On Tuesday, JPMorgan placed its third ever callable commercial product for the city of Orlando, Florida. About $115 million of debt was issued by the Sunshine State Governmental Financing Commission for the city.
Public Financial Management Inc. was the financial advisor.
“There was tremendous demand,” said James Lansing, a managing director and head of debt capital markets, credit portfolio and investor marketing for public finance at JPMorgan.
So far, JPMorgan had been the only bank to offer this new product, but for the first time this week, Morgan Stanley served as the other remarketing agent, responsible for $50 million of the transaction.
“As the bank regulatory environment continues to develop and evolve, so does the menu of options that municipal issuers have to achieve floating rates,” said J.R. McDermott, a managing director in public finance at Morgan Stanley. “We welcomed the opportunity to become a CP dealer on the callable CP program for Sunshine State and were pleased with its acceptance in the market as we initially priced and placed the paper.”
JPMorgan came up with the new product as a solution for variable-rate municipal issuers facing impending Basel III regulatory problems. The proposed regulations would require banks to have a certain higher value of highly liquid assets to be available to turn into cash to meet liquidity commitments that could be drawn within 30 days. Maintaining higher liquidity would be expensive for banks, which may try to pass on costs to its issuers, according to an analyst at Moody’s Investors Service.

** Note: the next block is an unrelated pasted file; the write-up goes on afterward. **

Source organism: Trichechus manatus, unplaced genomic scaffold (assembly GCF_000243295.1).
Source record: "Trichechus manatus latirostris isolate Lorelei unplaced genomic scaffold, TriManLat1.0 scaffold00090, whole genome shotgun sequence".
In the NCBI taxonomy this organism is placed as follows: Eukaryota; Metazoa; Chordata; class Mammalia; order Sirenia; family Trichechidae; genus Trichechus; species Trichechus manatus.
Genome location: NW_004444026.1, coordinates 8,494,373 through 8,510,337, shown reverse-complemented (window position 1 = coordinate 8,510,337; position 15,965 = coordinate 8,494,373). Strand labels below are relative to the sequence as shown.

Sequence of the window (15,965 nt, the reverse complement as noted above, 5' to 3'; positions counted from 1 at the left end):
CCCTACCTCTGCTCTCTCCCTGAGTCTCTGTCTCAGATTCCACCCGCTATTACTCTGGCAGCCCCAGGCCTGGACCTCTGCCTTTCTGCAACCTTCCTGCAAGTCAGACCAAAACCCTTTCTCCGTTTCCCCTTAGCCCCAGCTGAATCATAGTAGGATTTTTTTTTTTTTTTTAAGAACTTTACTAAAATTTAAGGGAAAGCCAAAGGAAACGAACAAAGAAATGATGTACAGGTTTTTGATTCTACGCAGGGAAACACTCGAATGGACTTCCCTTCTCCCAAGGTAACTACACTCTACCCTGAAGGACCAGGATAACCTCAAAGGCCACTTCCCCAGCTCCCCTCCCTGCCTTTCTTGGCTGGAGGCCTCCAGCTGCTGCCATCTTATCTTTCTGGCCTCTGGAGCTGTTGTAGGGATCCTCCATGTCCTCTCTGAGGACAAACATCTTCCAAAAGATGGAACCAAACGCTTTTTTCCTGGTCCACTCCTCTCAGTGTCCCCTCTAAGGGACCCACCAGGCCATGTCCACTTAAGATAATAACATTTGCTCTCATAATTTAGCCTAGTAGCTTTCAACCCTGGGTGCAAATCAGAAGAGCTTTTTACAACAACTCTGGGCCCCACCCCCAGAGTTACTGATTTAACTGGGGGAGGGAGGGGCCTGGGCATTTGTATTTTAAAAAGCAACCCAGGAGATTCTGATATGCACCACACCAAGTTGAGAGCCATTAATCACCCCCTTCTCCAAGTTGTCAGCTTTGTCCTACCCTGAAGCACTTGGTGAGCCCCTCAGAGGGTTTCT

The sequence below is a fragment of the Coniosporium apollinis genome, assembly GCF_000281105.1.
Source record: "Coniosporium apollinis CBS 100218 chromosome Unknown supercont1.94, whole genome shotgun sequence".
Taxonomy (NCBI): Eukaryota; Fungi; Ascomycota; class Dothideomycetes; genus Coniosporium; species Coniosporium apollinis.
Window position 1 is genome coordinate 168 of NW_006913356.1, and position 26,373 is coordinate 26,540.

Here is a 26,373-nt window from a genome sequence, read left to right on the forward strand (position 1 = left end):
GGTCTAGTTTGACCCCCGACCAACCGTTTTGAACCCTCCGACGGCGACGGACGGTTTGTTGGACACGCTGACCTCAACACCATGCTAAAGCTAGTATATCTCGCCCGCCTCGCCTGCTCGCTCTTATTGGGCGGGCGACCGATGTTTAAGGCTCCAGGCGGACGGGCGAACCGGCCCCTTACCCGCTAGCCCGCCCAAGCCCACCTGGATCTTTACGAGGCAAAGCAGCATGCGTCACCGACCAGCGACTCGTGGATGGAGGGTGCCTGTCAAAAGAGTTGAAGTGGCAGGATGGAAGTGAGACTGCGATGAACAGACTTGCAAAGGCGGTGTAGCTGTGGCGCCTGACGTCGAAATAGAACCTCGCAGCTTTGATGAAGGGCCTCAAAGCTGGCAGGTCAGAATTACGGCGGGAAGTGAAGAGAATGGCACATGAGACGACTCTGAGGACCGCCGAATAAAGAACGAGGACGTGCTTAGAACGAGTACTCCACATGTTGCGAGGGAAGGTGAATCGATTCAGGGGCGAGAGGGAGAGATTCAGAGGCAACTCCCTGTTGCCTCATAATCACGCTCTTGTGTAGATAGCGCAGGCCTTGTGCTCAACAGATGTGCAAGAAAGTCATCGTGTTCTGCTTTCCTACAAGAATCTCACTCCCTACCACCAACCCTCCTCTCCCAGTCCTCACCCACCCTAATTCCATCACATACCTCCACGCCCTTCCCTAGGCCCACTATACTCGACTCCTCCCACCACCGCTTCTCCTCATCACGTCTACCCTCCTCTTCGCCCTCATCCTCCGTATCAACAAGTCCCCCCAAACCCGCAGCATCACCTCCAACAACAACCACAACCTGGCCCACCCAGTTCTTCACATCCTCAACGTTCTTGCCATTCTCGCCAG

“What we did, starting over a year ago, is ask what we can do to change the product that will still work for all the players, including issuers, investors, and the rating agencies,” Lansing said. “And the ultimate result was this product.”
The new product allows banks to continue to support variable-rate products after the regulations are implemented. The paper has a variable length of maturity, but always at least 30 days. Several days before the paper would have 30 days left to its maturity, the issuer calls the paper.
Tuesday’s deal was also noteworthy because it offered taxable debt for the first time and had a standby purchase agreement instead of a letter of credit, which the last two deals were backed by.
The deal also went the furthest out on the curve, in terms of maturity. The first two callable CP deals had maturities from 60 to 90 days, but this one has a final maturity of 136 days.
“That’s a big vote of confidence from the investors, saying ‘we like the structure, we like every aspect of this and now that we’ve seen a few of them, we’re willing to buy a longer maturity,’” said Tim Self, managing director and head of credit origination.
They said they have a few more of these deals in the pipeline, but couldn’t give further details.